I very skeptical that M4 will remain on LPDDR5-6400. Would be a bad move if it did.

They should upgrade to LPDDR5X-8533.

By that time even LPDDR5X/5T-9600 would be available.
 

Tigerick

Senior member
Apr 1, 2022
656
537
106
I very skeptical that M4 will remain on LPDDR5-6400. Would be a bad move if it did.

They should upgrade to LPDDR5X-8533.

By that time even LPDDR5X/5T-9600 would be available.
Do you think Apple will use LPDDR5X for one generation then change to LPDDR6 in another year?

And remember Apple has downgraded M3 Pro's memory bandwidth from 256-bit to 192-bit, why did Apple do that if they want to change?

I actually figured out on my LPDDR6 memory page, go have a look then you will understand the logic behind.

PS: That's mean Apple will bundle 8GB RAM on M4 for one more generation... :p
 
Last edited:

FlameTail

Platinum Member
Dec 15, 2021
2,329
1,245
106
Apple is never the earliest to adopt a new LPDDR standard. That has been their tradition for A series and M series SoCs.

So I expect M4 and M5 will have LPDDR5X-8533, and M6 will upgrade to LPDDR6.
 

Tigerick

Senior member
Apr 1, 2022
656
537
106
Apple is never the earliest to adopt a new LPDDR standard. That has been their tradition for A series and M series SoCs.

So I expect M4 and M5 will have LPDDR5X-8533, and M6 will upgrade to LPDDR6.
Clearly you are not familar with M1 Pro/Max launching as I stated below:
  1. At an online event on October 18, 2021, Apple announced their first MacBook Pro14/16 with M1 Pro/Max supporting latest LPDDR5-6400.
  2. Few days later, Intel announced Alder Lake which can support both DDR4/DDR5 memory.
  3. At CES 2022, AMD announced the Ryzen 6000 mobile series supporting DDR5/LPDDR5 only.
 

okoroezenwa

Junior Member
Dec 22, 2020
20
5
51
Don't expect any changes on M4 cause Apple most likely will use the same memory config, ie. 128-bit LPDDR5.
I dunno, I see them switching to LPDDR5X this year. Increased bandwidth and lower power usage seem like things they'd be interested in. Then again, they've ignored them for a bit so they could just continue this year so you might be right ¯\_(ツ)_/¯
 

Mopetar

Diamond Member
Jan 31, 2011
7,837
5,992
136
I know, and I have always disagreed. The reason everyone here believes the 18 month thing is because of a Mark Gurman tweet a few years ago, but I'm guessing he got hold of an internal roadmap showing the dates for M2 and M3 and figured out it came out to around 18 months and assumed it would be like that forever.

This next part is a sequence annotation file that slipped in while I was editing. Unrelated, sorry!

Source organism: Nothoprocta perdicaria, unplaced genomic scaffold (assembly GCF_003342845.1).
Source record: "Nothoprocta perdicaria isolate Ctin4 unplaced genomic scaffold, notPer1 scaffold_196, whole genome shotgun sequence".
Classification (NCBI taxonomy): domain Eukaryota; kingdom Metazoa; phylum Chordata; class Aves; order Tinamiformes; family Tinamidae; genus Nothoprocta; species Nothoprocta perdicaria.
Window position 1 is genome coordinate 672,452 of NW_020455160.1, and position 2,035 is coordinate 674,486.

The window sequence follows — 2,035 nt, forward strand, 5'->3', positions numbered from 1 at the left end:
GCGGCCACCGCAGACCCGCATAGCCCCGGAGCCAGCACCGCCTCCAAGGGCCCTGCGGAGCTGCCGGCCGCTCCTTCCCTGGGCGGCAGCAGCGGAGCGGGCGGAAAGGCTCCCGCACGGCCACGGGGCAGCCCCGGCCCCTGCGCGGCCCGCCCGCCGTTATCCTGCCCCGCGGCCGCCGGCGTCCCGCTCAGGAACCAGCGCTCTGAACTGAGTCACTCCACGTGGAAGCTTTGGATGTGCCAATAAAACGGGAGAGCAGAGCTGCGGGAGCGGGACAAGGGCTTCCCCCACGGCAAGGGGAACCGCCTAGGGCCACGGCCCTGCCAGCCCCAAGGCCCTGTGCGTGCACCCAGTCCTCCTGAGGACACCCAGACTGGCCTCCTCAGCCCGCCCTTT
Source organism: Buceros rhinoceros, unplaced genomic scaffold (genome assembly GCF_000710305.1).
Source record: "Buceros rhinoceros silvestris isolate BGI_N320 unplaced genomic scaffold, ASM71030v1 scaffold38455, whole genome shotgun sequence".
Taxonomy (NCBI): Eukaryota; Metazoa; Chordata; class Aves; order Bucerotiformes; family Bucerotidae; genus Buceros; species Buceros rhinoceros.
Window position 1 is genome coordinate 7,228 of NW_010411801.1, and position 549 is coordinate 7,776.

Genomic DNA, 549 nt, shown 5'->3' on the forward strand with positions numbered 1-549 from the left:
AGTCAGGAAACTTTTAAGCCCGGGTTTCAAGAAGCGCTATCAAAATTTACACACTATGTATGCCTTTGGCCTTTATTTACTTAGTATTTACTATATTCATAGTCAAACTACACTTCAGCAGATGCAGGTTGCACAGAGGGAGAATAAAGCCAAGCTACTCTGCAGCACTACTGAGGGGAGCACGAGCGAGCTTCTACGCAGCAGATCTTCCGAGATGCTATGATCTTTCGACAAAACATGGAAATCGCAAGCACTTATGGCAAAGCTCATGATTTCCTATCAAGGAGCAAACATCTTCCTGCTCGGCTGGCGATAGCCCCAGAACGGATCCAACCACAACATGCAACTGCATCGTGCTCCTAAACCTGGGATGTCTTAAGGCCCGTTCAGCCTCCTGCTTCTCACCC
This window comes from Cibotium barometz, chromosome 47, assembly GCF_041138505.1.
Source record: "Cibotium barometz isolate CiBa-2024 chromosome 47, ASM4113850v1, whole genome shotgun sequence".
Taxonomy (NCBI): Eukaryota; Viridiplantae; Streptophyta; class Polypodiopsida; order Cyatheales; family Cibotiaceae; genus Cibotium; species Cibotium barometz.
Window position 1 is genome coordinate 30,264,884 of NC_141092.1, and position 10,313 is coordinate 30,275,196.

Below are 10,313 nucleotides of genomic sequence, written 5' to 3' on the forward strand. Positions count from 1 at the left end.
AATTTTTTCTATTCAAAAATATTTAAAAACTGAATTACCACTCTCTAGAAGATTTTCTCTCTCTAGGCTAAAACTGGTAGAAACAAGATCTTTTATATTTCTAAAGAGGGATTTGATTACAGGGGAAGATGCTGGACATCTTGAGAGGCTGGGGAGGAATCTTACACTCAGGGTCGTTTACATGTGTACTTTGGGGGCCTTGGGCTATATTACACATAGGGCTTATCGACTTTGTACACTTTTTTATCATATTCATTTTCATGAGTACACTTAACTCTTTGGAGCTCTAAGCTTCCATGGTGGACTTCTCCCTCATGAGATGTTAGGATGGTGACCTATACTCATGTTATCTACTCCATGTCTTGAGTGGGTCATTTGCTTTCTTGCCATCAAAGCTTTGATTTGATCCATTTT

That could have been Apple's plan at the time. Of course they can change it later for whatever reason too and never tell anyone either way. They gain nothing by being open with that information.

They are their own customer so there's less need for them to stick to a roadmap as long as they have a good enough idea of when something will go into volume production so that they can start ramping other components, etc. in preparation.

18 months makes a good amount of sense to be a loose target for them. Even more f they don't always hit that mark, I can't see them not having any particular schedule in mind at all or deciding that each generation would be some arbitrarily different time frame for completion. If they didn't have their own internal targets, I'd expect them to align to something like TSMC's timeframes for when new nodes would be available and work around that.
 

Doug S

Platinum Member
Feb 8, 2020
2,263
3,513
136
18 months makes a good amount of sense to be a loose target for them. Even more f they don't always hit that mark, I can't see them not having any particular schedule in mind at all or deciding that each generation would be some arbitrarily different time frame for completion. If they didn't have their own internal targets, I'd expect them to align to something like TSMC's timeframes for when new nodes would be available and work around that.

But 18 months makes no sense for a product cycle for Macs, since there are specific timings the market prefers like "back to school" and "Christmas". There's a very good reason Apple introduces new iPhones at the same time every year, and those reasons apply to other products. Something like a Mac Pro is probably largely independent of that due to who is buying it, but for the lower end (sub $2000 in Apple world) of the product lines where the large majority of units will be sold their marketing unit would likely overwhelmingly desire the same release time every year. Meaning either 12 or 24 months, not 18.
 
  • Like
Reactions: Tlh97 and ashFTW

FlameTail

Platinum Member
Dec 15, 2021
2,329
1,245
106
How about this:

Apple makes Base M chip every year, whereas M Pro, M Max, M Ultra are released every two years.